Archive for August, 2016

A Message from Our AWCI President, Fred T. White, CMW21, August 2016

Tuesday, August 2nd, 2016


Let’s look at how you and I can make AWCI stronger, more vibrant, and work to the benefit of all.


Fred T. White, CMW21, AWCI President

I   was recently asked how I would see the future of AWCI in the next year, the next 5 years, and the next 10 years. I wish I had a magic crystal ball that I could look into, but I don’t. If I did, however, here is what I would see. Our membership would be improving by leaps and bounds—and the reason it would be is that there is great benefit for our membership. Everything we are doing is for the members, and they are returning by the hundreds. As leaders, we are asking ourselves, “Is what we are doing going to be of benefit to our members?” (We should not be doing what feeds our egos.) If the project can pass this litmus test—is it good for members and prospective members?—then let’s move forward with it. But if we cannot say that it will help the members, then let’s not do it. We, as leaders, all know it isn’t easy to pass that test.
     In this vision of the future, our classes would be full for both watchmakers and clockmakers. There would be an abundance of teachers, teaching both at headquarters and on the road. There would be a waiting list to get into these classes. Everyone would be excited and enthusiastic about going to class. Classes would be taught for the beginner to the most-advanced student.
     Watchmakers and clockmakers would have plenty of work and would be teaching apprentices in their shops with that hands-on training that can only be passed on from the master to the student. They would learn that it’s not the tool that makes the craftsman but the craftsman makes the tool work for him. For in the hands of a skilled person, the most simple tools can do magic.
     There would be cooperation among the brands so that a shop would not have to buy several sets of water testers or any of the other tools that they require. You could buy one set that would satisfy all of their needs.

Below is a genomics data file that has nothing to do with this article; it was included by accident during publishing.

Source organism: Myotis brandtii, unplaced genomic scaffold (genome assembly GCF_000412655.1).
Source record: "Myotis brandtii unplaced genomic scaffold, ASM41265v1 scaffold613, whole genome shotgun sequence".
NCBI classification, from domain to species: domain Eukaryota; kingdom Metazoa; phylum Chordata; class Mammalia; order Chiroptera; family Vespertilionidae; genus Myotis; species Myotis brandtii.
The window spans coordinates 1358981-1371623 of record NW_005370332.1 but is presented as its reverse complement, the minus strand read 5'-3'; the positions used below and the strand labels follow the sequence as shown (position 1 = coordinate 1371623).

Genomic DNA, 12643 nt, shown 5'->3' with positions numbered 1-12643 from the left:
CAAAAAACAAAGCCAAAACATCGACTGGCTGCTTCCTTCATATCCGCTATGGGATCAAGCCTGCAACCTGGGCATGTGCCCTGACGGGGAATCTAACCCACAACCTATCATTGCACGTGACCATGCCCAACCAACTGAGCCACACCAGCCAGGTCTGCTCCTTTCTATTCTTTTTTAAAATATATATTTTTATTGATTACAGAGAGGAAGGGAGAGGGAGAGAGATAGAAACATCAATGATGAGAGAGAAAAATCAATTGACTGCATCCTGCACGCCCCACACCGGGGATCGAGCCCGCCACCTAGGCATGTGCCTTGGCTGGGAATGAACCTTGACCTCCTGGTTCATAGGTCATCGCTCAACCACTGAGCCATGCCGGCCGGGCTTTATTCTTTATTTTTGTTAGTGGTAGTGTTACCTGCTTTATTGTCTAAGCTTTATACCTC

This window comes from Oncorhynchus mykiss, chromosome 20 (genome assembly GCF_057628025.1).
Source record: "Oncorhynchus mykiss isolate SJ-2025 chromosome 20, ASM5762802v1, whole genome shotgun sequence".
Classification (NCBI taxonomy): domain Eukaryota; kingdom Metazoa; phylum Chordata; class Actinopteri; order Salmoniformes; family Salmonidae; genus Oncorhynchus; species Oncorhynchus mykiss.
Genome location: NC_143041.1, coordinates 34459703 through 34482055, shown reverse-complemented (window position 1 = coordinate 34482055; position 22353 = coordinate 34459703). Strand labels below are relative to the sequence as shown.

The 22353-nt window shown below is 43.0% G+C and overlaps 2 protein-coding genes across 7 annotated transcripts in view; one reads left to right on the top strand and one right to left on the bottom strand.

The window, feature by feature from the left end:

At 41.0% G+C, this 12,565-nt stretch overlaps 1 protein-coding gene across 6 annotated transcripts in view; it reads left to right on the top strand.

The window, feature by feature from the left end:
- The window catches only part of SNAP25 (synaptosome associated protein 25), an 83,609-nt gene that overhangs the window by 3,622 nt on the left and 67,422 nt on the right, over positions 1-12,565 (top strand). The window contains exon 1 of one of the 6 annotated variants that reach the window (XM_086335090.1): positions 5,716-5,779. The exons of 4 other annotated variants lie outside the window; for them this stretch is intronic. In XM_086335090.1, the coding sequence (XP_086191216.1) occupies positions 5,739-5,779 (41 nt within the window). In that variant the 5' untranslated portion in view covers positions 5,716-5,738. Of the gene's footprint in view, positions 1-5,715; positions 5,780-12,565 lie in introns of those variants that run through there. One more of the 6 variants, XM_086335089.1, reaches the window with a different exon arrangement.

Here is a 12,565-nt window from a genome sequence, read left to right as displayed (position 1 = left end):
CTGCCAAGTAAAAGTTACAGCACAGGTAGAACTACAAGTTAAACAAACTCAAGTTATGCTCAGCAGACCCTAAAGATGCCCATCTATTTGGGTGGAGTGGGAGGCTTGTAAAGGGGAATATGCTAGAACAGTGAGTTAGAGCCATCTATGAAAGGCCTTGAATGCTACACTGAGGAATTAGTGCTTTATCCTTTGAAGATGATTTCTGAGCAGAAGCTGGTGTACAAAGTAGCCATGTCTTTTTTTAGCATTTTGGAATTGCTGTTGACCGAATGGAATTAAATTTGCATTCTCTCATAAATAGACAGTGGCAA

AWCI would be independent but would have the full cooperation of and collaboration with all brands, working together for the betterment of the horological community, both from the brand’s viewpoint as well as from the repairperson’s. AWCI, as a certifying body, should not be beholden to anyone.
     Unfortunately, I do not have a crystal ball and cannot make all of this come true, but it is a good dream.
     My hope and desire for AWCI is that we can overcome our failures and turn them into positives. I have experienced many times in my life that it is not how many times you get knocked down but how many times you get up. Dale Carnegie said, “Develop success from failure. Discouragement and failure are two of the surest steppingstones to success. No other elements can do so much for a man [or organization] if he is willing to study them and make capital out of them. Look backward. Can’t you see where your failures have helped you?”
     So I would say to all of us: Let’s look at how you and I can make AWCI stronger, more vibrant, and work to the benefit of all.



Industry News, August 2016

Tuesday, August 2nd, 2016

Caliber 1003 mainplates shown in their machining fixtures during the mass production process.Weiss Watch Company Announces a New,

Entirely US-Made Caliber

During the last year Donna Hardy, managing editor of the Horological Times, has reported on the Federal Trade Commission’s (FTC) investigations into many of the American-based watch brands that have made claims about being “Made in the USA” or “US Made.” As a result of the FTC’s investigations, many brands have been forced to remove these slogans from their marketing materials, brand logos, and even the watches themselves. The FTC has been very vocal about the requirements for claiming a watch is truly “Made in the USA.” To summarize some of the language they used in their reports: all or “virtually all” parts that are essential to the watches’ function must be manufactured in the US.